Release Date: May 10, 2011
Record label: TBD Records
Genre(s): Pop/Rock, Alternative/Indie Rock, Alternative Pop/Rock, Indie Rock
Tamer Animals contains an embarrassment of riches. It would be easy to simply line up the adjectives and let them roll in. Lush. Ambitious. Moody. But the truth is, Other Lives have managed to pull off a feat more remarkable than releasing a few engaging tunes—they’ve created an album. A dark ….
Oklahoma's Other Lives share Fleet Foxes' ethereal harmonies and the National's sense of erupting, turbulent majesty, yet their second album has a widescreen, filmic quality different from both. Tamer Animals feels like a dreamlike American journey, the heat rising over distant sands and the flies gathering on the windscreen. Featuring clarinet, bassoon, trumpet and French horn reminiscent of Arthur Lee's Love, the songs are meticulously, beautifully crafted.
Tamer Animals, the sophomore release from the Stillwater, Okla., five-piece Other Lives, is meticulously written and arranged and, at times, vividly cinematic. In the wrong hands, this music could feel labored or overstuffed, but thanks to the makeshift orchestra's shaggy ringleader, Jesse Tabish, these wistful Americana-styled tracks (influenced by Tabish favorites Sigur Rós and Godspeed You! Black Emperor) rarely feel forced. Instead of the big studio sound of their self-titled debut, Tamer Animals feels organic and lovingly crafted, a record whose lushness often invites you to simply collapse into it.
Other LivesTamer Animals[TBD Records; 2011]By Alex Phillimore; August 12, 2011Purchase at: Insound (Vinyl) | Amazon (MP3 & CD) | iTunes | MOGThere is a dark ambience filtered throughout Other Lives' latest release, Tamer Animals, that remains constant throughout. This is a band with a clear passion for sombre melodies that incite sorrowful moods, and rarely does the album retreat from this state. To call it 'folk for the apocalyptic age' may be too strong, but this isn't the sort of folk music to sing along with; it is preferable to listen to it whilst wearing a cloak at a Medieval fair...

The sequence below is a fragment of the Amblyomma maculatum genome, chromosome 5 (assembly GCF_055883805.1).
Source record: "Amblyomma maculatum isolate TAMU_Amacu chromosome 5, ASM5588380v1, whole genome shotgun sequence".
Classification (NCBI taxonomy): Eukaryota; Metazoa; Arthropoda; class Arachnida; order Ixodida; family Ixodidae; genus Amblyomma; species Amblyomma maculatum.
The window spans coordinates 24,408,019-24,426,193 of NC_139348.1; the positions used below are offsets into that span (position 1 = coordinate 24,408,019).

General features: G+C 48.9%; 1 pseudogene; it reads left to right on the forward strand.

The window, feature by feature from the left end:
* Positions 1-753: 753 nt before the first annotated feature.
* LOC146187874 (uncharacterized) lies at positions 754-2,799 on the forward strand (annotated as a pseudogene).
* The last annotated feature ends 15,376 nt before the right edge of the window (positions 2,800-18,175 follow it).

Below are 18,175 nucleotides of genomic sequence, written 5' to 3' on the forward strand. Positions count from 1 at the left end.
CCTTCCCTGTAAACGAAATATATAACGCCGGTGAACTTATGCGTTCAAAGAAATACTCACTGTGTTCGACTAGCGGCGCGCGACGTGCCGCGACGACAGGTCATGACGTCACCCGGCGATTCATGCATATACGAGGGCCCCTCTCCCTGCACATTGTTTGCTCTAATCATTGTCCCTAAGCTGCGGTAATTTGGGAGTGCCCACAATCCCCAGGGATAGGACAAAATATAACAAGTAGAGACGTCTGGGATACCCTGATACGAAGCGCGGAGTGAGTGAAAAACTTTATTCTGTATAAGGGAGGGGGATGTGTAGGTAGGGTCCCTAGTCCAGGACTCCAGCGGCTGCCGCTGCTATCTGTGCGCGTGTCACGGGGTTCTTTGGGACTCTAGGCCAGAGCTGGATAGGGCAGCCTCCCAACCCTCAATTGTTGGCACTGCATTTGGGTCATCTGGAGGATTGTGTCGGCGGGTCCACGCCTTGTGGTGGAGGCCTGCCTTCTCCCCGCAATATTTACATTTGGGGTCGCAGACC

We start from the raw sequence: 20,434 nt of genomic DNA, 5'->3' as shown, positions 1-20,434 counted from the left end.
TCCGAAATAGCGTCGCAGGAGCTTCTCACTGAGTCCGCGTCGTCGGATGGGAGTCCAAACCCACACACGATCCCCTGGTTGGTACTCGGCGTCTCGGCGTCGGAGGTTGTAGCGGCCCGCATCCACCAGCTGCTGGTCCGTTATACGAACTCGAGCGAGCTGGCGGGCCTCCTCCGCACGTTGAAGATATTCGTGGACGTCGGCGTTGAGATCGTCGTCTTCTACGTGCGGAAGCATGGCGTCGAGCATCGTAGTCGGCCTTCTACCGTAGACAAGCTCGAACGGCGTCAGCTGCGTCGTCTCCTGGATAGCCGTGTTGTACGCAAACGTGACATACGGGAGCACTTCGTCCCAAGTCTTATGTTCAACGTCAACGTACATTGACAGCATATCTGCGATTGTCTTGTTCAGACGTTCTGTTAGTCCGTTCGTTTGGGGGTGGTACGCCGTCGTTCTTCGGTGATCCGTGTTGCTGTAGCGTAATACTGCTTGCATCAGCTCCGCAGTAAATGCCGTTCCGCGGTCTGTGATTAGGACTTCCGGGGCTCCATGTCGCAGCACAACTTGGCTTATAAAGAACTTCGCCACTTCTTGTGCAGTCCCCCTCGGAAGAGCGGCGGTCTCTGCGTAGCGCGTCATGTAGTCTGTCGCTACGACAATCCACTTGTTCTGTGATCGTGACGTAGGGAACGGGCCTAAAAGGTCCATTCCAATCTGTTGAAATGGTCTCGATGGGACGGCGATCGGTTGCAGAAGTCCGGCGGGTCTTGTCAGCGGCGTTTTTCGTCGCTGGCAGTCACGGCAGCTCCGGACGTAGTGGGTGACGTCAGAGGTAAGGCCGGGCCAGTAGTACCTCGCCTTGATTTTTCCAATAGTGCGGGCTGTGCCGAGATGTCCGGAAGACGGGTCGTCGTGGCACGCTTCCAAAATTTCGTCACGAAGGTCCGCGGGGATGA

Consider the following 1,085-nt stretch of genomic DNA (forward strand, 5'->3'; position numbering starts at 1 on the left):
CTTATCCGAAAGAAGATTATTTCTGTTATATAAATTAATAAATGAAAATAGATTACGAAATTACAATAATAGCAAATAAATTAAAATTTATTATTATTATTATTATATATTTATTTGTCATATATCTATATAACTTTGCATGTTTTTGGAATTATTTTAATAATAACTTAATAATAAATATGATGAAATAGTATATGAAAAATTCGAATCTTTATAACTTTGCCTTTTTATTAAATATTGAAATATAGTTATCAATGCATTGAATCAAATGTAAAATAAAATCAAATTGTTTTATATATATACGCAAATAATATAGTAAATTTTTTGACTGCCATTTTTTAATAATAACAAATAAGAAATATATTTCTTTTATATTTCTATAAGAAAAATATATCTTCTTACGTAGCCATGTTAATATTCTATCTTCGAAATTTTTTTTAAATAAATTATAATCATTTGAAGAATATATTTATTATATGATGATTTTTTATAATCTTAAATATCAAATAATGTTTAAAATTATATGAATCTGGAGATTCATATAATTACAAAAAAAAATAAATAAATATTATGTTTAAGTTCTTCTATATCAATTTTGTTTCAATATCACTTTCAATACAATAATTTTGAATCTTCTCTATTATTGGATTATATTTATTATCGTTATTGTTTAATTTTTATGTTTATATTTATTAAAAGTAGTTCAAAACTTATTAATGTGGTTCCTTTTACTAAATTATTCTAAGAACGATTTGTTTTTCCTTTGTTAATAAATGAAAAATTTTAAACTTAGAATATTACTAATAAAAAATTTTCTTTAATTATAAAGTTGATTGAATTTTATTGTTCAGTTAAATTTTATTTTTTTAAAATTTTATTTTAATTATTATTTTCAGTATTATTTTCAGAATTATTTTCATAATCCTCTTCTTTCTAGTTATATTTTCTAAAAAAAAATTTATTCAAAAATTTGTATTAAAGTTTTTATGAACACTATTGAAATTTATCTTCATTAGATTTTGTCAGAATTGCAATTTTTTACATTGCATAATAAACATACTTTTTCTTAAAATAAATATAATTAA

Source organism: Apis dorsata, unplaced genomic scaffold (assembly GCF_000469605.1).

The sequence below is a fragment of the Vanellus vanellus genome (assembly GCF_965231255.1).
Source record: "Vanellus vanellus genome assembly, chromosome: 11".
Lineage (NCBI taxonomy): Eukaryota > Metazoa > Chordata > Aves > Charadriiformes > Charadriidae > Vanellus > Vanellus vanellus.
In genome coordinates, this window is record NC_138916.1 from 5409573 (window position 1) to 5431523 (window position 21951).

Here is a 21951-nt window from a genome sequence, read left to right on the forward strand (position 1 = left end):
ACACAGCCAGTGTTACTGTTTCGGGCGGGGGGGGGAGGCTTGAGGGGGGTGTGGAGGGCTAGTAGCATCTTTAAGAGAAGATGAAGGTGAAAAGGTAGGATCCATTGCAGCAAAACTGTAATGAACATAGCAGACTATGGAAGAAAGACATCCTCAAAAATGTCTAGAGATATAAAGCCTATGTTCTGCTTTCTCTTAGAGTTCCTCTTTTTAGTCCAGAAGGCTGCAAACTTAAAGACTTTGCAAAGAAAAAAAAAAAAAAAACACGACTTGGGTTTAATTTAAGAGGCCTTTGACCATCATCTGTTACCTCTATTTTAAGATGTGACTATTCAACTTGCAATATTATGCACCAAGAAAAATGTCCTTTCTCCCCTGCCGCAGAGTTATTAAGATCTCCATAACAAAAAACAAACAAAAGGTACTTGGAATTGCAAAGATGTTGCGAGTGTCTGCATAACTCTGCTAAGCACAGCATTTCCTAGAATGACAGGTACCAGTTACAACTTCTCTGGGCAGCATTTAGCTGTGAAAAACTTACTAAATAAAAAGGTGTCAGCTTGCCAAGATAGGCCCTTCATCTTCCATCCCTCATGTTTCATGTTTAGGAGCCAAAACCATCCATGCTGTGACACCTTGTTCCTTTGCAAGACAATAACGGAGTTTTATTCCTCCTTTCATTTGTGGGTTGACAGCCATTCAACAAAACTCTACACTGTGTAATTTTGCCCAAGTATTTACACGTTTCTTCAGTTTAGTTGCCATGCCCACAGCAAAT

Like the indie rock equivalent of Sergio Leone’s spaghetti Western films, Tamer Animals mixes dusty, dramatic songwriting with orchestral arrangements, creating a sound that’s difficult to trace to any single genre or location. It’s an Americana album, but only by the slimmest margin; few Americana albums are this cinematic, with horns and symphonic strings occupying as much space in the mix as the acoustic guitars. Violins sweep their way through “For 12” like waves, adding some ambience to a song that would otherwise be a minor-key folk ballad.
It’s hard to keep things fresh considering the impossibility of creating something entirely new to the music world anymore. If being completely original is not an option, what is one do to? Well, if you’re Other Lives, you take a long gestation period to carefully craft your music to make sure it sounds exactly how you’d like to present it. Over the course of 14 months, Other Lives meticulously wrote, recorded, and self-produced their newest album, Tamer Animals, at their quaint studio in the small town of Stillwater, Oklahoma.
Oklahoma’s Other Lives released their self-titled debut album in 2009, following the breakup of frontman Jesse Tabish’s previous band, Kunek. Other Lives’s latest offering, Tamer Animals, sees the quintet reaching for a fuller, epic sound full of sweeping cello and violin lines rounding out the guitars, drums, and keys. It’s all rather hushed and downtempo, but with a wide-open-spaces feel to it, Tamer Animals isn’t exactly mopey music.
The most uniquely sublime, meticulous and heroic 40 minutes of 2011. Martin Aston 2011 There’s no track this writer’s thrashed more this year than Other Lives’ single For 12. It’s suspenseful, dreamy and awestruck in equal measures, combining undulating strings (possibly Mellotron), lightly galloping Morricone rhythms, subtle shades of piano and acoustic guitar and vocals that run the gauntlet from sighing to falsetto.